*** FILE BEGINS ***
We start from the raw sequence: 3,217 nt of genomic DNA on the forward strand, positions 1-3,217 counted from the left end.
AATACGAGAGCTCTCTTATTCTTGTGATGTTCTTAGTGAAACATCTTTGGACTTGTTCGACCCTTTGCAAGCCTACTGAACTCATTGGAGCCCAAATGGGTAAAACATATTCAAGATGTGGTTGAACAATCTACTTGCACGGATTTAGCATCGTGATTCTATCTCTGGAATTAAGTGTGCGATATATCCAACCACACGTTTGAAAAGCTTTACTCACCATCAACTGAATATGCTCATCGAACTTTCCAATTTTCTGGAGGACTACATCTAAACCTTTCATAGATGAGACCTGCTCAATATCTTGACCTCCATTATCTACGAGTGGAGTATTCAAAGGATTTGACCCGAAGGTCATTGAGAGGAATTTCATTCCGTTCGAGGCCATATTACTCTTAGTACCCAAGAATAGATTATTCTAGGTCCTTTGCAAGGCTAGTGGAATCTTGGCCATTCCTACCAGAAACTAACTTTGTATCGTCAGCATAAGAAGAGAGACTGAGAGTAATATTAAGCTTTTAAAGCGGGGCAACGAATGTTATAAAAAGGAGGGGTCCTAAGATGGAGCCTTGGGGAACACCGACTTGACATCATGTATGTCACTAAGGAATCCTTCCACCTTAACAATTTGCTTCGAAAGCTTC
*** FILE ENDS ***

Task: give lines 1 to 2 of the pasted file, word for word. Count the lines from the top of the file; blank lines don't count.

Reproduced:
We start from the raw sequence: 3,217 nt of genomic DNA on the forward strand, positions 1-3,217 counted from the left end.
AATACGAGAGCTCTCTTATTCTTGTGATGTTCTTAGTGAAACATCTTTGGACTTGTTCGACCCTTTGCAAGCCTACTGAACTCATTGGAGCCCAAATGGGTAAAACATATTCAAGATGTGGTTGAACAATCTACTTGCACGGATTTAGCATCGTGATTCTATCTCTGGAATTAAGTGTGCGATATATCCAACCACACGTTTGAAAAGCTTTACTCACCATCAACTGAATATGCTCATCGAACTTTCCAATTTTCTGGAGGACTACATCTAAACCTTTCATAGATGAGACCTGCTCAATATCTTGACCTCCATTATCTACGAGTGGAGTATTCAAAGGATTTGACCCGAAGGTCATTGAGAGGAATTTCATTCCGTTCGAGGCCATATTACTCTTAGTACCCAAGAATAGATTATTCTAGGTCCTTTGCAAGGCTAGTGGAATCTTGGCCATTCCTACCAGAAACTAACTTTGTATCGTCAGCATAAGAAGAGAGACTGAGAGTAATATTAAGCTTTTAAAGCGGGGCAACGAATGTTATAAAAAGGAGGGGTCCTAAGATGGAGCCTTGGGGAACACCGACTTGACATCATGTATGTCACTAAGGAATCCTTCCACCTTAACAATTTGCTTCGAAAGCTTC